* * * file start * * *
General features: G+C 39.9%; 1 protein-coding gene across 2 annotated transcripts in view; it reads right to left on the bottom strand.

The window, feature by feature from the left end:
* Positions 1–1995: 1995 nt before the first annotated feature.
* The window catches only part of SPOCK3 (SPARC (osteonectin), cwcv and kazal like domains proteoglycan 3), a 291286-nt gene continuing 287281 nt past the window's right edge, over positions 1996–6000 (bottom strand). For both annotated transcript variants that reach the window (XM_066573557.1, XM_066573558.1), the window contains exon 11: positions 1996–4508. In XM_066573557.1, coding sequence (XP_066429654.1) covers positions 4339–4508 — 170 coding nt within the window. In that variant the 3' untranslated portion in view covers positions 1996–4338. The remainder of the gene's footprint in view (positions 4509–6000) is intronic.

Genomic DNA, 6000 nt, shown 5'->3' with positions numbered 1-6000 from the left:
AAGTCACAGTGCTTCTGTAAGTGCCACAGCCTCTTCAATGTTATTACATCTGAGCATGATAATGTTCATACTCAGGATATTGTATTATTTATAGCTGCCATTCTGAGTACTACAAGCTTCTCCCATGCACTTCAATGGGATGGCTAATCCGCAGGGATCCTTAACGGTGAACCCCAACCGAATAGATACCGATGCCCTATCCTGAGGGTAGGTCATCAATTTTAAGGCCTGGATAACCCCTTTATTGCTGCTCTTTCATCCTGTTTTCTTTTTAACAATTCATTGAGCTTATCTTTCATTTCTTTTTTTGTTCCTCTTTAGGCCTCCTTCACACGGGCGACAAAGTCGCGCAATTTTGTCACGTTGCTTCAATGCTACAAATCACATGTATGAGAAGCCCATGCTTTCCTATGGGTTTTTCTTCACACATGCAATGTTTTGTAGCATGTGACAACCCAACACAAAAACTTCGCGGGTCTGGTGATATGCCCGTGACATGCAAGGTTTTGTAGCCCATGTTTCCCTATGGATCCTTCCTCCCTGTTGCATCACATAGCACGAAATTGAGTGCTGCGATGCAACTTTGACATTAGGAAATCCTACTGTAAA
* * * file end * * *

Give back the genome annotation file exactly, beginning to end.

General features: G+C 39.9%; 1 protein-coding gene across 2 annotated transcripts in view; it reads right to left on the bottom strand.

The window, feature by feature from the left end:
* Positions 1–1995: 1995 nt before the first annotated feature.
* The window catches only part of SPOCK3 (SPARC (osteonectin), cwcv and kazal like domains proteoglycan 3), a 291286-nt gene continuing 287281 nt past the window's right edge, over positions 1996–6000 (bottom strand). For both annotated transcript variants that reach the window (XM_066573557.1, XM_066573558.1), the window contains exon 11: positions 1996–4508. In XM_066573557.1, coding sequence (XP_066429654.1) covers positions 4339–4508 — 170 coding nt within the window. In that variant the 3' untranslated portion in view covers positions 1996–4338. The remainder of the gene's footprint in view (positions 4509–6000) is intronic.

Genomic DNA, 6000 nt, shown 5'->3' with positions numbered 1-6000 from the left:
AAGTCACAGTGCTTCTGTAAGTGCCACAGCCTCTTCAATGTTATTACATCTGAGCATGATAATGTTCATACTCAGGATATTGTATTATTTATAGCTGCCATTCTGAGTACTACAAGCTTCTCCCATGCACTTCAATGGGATGGCTAATCCGCAGGGATCCTTAACGGTGAACCCCAACCGAATAGATACCGATGCCCTATCCTGAGGGTAGGTCATCAATTTTAAGGCCTGGATAACCCCTTTATTGCTGCTCTTTCATCCTGTTTTCTTTTTAACAATTCATTGAGCTTATCTTTCATTTCTTTTTTTGTTCCTCTTTAGGCCTCCTTCACACGGGCGACAAAGTCGCGCAATTTTGTCACGTTGCTTCAATGCTACAAATCACATGTATGAGAAGCCCATGCTTTCCTATGGGTTTTTCTTCACACATGCAATGTTTTGTAGCATGTGACAACCCAACACAAAAACTTCGCGGGTCTGGTGATATGCCCGTGACATGCAAGGTTTTGTAGCCCATGTTTCCCTATGGATCCTTCCTCCCTGTTGCATCACATAGCACGAAATTGAGTGCTGCGATGCAACTTTGACATTAGGAAATCCTACTGTAAA